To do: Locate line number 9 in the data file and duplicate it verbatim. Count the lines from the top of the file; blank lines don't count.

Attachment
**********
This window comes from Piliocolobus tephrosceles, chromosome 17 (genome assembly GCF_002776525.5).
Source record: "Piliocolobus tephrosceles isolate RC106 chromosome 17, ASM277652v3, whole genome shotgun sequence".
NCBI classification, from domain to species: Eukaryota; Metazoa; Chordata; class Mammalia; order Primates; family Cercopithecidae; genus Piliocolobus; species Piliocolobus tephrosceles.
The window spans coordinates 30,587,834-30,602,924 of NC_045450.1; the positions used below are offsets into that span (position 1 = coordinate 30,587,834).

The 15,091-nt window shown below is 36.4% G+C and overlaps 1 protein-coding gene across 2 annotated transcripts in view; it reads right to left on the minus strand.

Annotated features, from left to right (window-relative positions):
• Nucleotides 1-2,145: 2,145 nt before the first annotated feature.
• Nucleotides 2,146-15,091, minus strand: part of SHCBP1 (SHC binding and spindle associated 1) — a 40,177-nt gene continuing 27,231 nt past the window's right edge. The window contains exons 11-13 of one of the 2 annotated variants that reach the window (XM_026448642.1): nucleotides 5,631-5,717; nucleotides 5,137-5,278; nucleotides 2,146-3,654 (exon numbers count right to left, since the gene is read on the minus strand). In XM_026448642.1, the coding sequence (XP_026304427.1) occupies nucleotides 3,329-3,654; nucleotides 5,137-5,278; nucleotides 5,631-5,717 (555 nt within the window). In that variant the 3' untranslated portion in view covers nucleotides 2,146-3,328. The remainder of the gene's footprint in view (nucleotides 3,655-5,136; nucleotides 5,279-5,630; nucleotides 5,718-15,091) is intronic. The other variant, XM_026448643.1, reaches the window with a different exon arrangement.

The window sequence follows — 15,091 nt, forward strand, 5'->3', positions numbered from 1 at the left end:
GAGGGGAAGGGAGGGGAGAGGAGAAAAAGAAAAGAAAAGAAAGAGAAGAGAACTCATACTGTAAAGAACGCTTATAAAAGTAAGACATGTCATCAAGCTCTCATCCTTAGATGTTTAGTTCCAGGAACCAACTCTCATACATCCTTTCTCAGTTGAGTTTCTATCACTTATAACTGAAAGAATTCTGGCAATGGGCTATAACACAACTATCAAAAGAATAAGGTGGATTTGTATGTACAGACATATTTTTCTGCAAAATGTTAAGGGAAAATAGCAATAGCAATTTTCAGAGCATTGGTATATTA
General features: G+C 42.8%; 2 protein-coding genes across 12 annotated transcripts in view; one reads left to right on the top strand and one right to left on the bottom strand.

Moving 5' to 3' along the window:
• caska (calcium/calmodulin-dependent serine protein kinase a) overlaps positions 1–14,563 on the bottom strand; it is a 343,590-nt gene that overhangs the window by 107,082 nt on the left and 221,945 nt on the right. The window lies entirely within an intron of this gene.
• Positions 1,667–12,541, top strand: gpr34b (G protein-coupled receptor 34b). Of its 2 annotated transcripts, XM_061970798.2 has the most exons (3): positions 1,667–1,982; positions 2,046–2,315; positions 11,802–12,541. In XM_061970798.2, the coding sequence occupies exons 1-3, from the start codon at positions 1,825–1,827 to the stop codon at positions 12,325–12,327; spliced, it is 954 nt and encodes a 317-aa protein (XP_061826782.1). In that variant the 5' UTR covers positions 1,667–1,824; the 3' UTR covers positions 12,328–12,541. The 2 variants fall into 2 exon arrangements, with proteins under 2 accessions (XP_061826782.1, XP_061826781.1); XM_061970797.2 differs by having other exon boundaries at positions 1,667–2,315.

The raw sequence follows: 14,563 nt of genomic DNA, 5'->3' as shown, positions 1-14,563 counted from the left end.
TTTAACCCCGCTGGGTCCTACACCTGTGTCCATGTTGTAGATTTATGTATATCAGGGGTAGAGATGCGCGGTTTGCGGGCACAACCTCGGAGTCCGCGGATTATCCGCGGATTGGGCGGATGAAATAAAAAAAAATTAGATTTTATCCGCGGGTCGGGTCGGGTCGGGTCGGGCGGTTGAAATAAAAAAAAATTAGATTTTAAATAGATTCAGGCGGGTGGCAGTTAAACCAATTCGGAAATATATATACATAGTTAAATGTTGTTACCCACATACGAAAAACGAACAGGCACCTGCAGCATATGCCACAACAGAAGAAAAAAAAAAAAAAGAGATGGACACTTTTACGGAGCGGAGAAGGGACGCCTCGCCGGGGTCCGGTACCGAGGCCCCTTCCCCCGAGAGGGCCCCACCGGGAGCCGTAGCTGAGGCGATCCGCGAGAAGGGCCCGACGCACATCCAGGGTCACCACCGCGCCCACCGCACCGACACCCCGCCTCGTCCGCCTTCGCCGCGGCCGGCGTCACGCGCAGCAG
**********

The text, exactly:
The window sequence follows — 15,091 nt, forward strand, 5'->3', positions numbered from 1 at the left end: